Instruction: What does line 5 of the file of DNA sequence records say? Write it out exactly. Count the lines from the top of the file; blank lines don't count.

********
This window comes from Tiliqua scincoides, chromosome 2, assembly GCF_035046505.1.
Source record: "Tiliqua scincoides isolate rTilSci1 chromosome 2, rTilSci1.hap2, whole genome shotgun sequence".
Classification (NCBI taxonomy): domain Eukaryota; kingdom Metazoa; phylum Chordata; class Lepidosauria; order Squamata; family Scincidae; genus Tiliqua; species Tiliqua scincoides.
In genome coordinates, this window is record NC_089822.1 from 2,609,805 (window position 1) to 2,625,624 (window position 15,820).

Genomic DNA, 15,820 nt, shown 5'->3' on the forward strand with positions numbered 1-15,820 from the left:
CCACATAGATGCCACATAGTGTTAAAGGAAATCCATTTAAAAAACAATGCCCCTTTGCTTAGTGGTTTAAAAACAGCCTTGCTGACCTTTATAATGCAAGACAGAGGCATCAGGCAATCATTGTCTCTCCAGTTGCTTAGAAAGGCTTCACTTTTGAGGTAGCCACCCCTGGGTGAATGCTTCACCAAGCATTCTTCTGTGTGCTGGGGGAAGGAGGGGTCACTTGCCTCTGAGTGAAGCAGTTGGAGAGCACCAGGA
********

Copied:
Genomic DNA, 15,820 nt, shown 5'->3' on the forward strand with positions numbered 1-15,820 from the left: